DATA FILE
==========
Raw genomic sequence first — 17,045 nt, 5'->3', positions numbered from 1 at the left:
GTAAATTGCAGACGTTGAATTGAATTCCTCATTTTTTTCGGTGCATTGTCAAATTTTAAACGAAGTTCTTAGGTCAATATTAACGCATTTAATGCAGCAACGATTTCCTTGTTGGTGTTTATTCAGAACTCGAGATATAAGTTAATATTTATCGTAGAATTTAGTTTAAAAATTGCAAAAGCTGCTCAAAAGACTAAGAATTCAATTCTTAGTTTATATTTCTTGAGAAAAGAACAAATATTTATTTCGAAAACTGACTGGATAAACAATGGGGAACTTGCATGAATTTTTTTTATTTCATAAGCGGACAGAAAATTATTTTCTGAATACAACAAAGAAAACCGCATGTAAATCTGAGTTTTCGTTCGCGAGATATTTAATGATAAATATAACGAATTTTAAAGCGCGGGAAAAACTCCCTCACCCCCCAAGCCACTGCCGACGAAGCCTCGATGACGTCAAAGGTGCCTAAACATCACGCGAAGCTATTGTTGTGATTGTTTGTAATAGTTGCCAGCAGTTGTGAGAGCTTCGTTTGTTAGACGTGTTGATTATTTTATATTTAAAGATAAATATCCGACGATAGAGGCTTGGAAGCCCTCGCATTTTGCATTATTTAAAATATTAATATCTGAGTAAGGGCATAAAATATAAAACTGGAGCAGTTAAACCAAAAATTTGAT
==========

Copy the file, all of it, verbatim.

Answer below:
Raw genomic sequence first — 17,045 nt, 5'->3', positions numbered from 1 at the left:
GTAAATTGCAGACGTTGAATTGAATTCCTCATTTTTTTCGGTGCATTGTCAAATTTTAAACGAAGTTCTTAGGTCAATATTAACGCATTTAATGCAGCAACGATTTCCTTGTTGGTGTTTATTCAGAACTCGAGATATAAGTTAATATTTATCGTAGAATTTAGTTTAAAAATTGCAAAAGCTGCTCAAAAGACTAAGAATTCAATTCTTAGTTTATATTTCTTGAGAAAAGAACAAATATTTATTTCGAAAACTGACTGGATAAACAATGGGGAACTTGCATGAATTTTTTTTATTTCATAAGCGGACAGAAAATTATTTTCTGAATACAACAAAGAAAACCGCATGTAAATCTGAGTTTTCGTTCGCGAGATATTTAATGATAAATATAACGAATTTTAAAGCGCGGGAAAAACTCCCTCACCCCCCAAGCCACTGCCGACGAAGCCTCGATGACGTCAAAGGTGCCTAAACATCACGCGAAGCTATTGTTGTGATTGTTTGTAATAGTTGCCAGCAGTTGTGAGAGCTTCGTTTGTTAGACGTGTTGATTATTTTATATTTAAAGATAAATATCCGACGATAGAGGCTTGGAAGCCCTCGCATTTTGCATTATTTAAAATATTAATATCTGAGTAAGGGCATAAAATATAAAACTGGAGCAGTTAAACCAAAAATTTGAT